Jim Avery is currently handling an $8+ million claim involving a brain injury to a 23 year old young man who was injured as a result of a toxic reaction to a non-FDA approved drug (Ketamine) that was prescribed by his former physician, Daniel Brookoff, M.D. (Deceased). The case is scheduled for trial in the Denver District Court in March, 2014.
Like most medical malpractice cases involving catastrophic injury, the case will be subject to the damages limitations and other provisions of the Colorado Health Care Availability Act . The provision on damages limitations is contained in Colo. Rev. Stat. Sec. 13-64-302, which provides:
§ 13-64-302. Limitation of liability – interest on damages
||As used in this section:
||“Derivative noneconomic loss or injury” means noneconomic loss or injury to persons other than the person suffering the direct or primary loss or injury. “Derivative noneconomic loss or injury” does not include punitive or exemplary damages.
||“Direct noneconomic loss or injury” means nonpecuniary harm for which damages are recoverable by the person suffering the direct or primary loss or injury, including pain and suffering, inconvenience, emotional stress, physical impairment or disfigurement, and impairment of the quality of life. “Direct noneconomic loss or injury” does not include punitive or exemplary damages.
||Nothing in this section shall be construed to prohibit a recovery for economic damages, whether past or future, resulting from physical impairment or disfigurement.
||The total amount recoverable for all damages for a course of care for all defendants in any civil action for damages in tort brought against a health care professional, as defined in section 13-64-202, or a health care institution, as defined in section 13-64-202, or as a result of binding arbitration, whether past damages, future damages, or a combination of both, shall not exceed one million dollars, present value per patient, including any claim for derivative noneconomic loss or injury, of which not more than two hundred fifty thousand dollars, present value per patient, including any derivative claim, shall be attributable to direct or derivative noneconomic loss or injury; except that, if, upon good cause shown, the court determines that the present value of past and future economic damages would exceed such limitation and that the application of such limitation would be unfair, the court may award in excess of the [$1 million] limitation the present value of additional past and future economic damages only. The limitations of this section are not applicable to a health care professional who is a public employee under the “Colorado Governmental Immunity Act” and are not applicable to a certified health care institution which is a public entity under the “Colorado Governmental Immunity Act”. For purposes of this section, “present value” has the same meaning as that set forth in section 13-64-202(7). The existence of the limitations and exceptions thereto provided in this section shall not be disclosed to a jury.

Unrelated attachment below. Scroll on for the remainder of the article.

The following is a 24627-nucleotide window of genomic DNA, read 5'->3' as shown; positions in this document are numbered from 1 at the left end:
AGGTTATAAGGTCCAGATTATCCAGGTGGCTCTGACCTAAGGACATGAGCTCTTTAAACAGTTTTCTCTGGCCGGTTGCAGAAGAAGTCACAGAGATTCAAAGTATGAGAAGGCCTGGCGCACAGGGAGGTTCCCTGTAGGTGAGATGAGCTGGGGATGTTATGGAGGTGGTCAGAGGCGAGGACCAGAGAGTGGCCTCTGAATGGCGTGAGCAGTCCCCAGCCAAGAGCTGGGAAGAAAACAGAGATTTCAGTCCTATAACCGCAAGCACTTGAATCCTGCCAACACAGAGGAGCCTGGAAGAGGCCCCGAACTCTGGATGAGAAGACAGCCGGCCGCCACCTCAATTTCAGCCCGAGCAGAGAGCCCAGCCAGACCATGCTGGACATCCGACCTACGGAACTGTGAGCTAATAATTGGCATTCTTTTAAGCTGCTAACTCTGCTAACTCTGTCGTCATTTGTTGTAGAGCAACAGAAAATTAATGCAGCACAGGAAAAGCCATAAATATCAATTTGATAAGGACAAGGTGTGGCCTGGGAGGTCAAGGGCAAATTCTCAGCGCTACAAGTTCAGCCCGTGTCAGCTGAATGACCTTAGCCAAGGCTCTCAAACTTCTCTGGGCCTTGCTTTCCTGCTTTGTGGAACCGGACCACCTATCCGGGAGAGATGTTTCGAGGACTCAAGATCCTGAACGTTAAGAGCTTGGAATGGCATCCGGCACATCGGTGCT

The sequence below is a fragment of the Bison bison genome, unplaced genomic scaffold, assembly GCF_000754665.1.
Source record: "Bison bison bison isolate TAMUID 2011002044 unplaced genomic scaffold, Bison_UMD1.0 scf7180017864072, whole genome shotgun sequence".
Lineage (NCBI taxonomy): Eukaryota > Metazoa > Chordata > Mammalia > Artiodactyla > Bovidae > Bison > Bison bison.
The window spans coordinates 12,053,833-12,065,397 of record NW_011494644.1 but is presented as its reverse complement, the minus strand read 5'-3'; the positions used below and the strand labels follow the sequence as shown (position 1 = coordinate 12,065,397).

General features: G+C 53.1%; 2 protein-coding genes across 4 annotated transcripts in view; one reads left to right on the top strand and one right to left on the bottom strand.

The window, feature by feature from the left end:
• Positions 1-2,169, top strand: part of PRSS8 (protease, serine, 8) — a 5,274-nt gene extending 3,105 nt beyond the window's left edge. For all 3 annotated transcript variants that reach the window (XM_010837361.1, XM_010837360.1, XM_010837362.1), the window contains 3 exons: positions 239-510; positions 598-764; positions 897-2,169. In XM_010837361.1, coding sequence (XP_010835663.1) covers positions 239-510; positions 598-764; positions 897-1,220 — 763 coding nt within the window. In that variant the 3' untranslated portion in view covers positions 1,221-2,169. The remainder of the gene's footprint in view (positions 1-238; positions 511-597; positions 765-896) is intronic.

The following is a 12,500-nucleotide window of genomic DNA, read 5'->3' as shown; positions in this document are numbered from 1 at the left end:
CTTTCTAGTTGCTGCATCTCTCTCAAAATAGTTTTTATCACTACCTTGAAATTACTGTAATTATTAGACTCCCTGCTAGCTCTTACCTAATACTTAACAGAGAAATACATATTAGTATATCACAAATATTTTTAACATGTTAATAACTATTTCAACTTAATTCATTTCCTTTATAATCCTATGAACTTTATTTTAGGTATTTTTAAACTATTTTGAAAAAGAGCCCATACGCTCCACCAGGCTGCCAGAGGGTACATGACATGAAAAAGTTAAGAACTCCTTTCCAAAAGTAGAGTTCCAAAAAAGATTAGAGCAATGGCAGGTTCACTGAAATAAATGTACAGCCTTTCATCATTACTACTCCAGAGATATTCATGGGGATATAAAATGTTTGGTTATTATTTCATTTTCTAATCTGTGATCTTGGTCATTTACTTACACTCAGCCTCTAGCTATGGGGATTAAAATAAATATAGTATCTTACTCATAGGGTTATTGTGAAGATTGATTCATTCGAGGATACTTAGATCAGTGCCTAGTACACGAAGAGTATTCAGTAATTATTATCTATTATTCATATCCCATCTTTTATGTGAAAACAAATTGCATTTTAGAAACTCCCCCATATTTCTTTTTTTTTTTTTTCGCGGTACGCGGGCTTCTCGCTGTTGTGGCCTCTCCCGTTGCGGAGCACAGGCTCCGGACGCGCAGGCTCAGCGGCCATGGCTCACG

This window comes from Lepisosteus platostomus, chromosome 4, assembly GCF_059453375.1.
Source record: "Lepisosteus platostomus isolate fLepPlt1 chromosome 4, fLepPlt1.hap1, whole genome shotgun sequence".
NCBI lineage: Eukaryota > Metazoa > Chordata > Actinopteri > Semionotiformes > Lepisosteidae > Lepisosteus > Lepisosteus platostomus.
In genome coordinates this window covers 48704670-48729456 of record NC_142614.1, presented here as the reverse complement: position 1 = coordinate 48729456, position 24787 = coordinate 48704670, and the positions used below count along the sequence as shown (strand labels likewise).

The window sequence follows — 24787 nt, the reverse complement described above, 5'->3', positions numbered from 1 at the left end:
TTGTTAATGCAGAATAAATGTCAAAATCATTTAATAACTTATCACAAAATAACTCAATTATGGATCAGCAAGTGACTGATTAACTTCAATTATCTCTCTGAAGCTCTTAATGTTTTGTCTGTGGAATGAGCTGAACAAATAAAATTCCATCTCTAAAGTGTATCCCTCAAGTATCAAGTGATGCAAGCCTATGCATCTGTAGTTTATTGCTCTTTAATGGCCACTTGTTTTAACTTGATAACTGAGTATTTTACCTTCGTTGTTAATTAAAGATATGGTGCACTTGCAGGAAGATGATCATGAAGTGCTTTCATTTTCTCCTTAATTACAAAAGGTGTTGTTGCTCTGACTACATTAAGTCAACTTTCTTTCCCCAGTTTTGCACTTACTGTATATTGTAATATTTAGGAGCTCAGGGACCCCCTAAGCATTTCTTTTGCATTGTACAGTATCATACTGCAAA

||Effective July 1, 2003, the damages limitation of two hundred fifty thousand dollars described in paragraph (b) of this subsection (1) shall be increased to three hundred thousand dollars, which increased amount shall apply to acts or omissions occurring on or after said date. It is the intent of the general assembly that the increase reflect an adjustment for inflation to the damages limitation.
||In any civil action described in subsection (1) of this section, prejudgment interest awarded pursuant to section 13-21-101 that accrues during the time period beginning on the date the action accrued and ending on the date of filing of the civil action is deemed to be a part of the damages awarded in the action for the purposes of this section and is included within each of the limitations on liability that are established pursuant to subsection (1) of this section.
History. L. 88: Entire article added, p. 619, § 1, effective July 1. L. 95: Entire section amended, p. 317, § 1, effective July 1. L. 2003: (1) amended, p. 1788, § 4, effective July 1. L. 2004: (1)(a)(I), (1)(a)(II)(A), and (1)(b) amended, p. 501, § 2, effective January 1, 2005.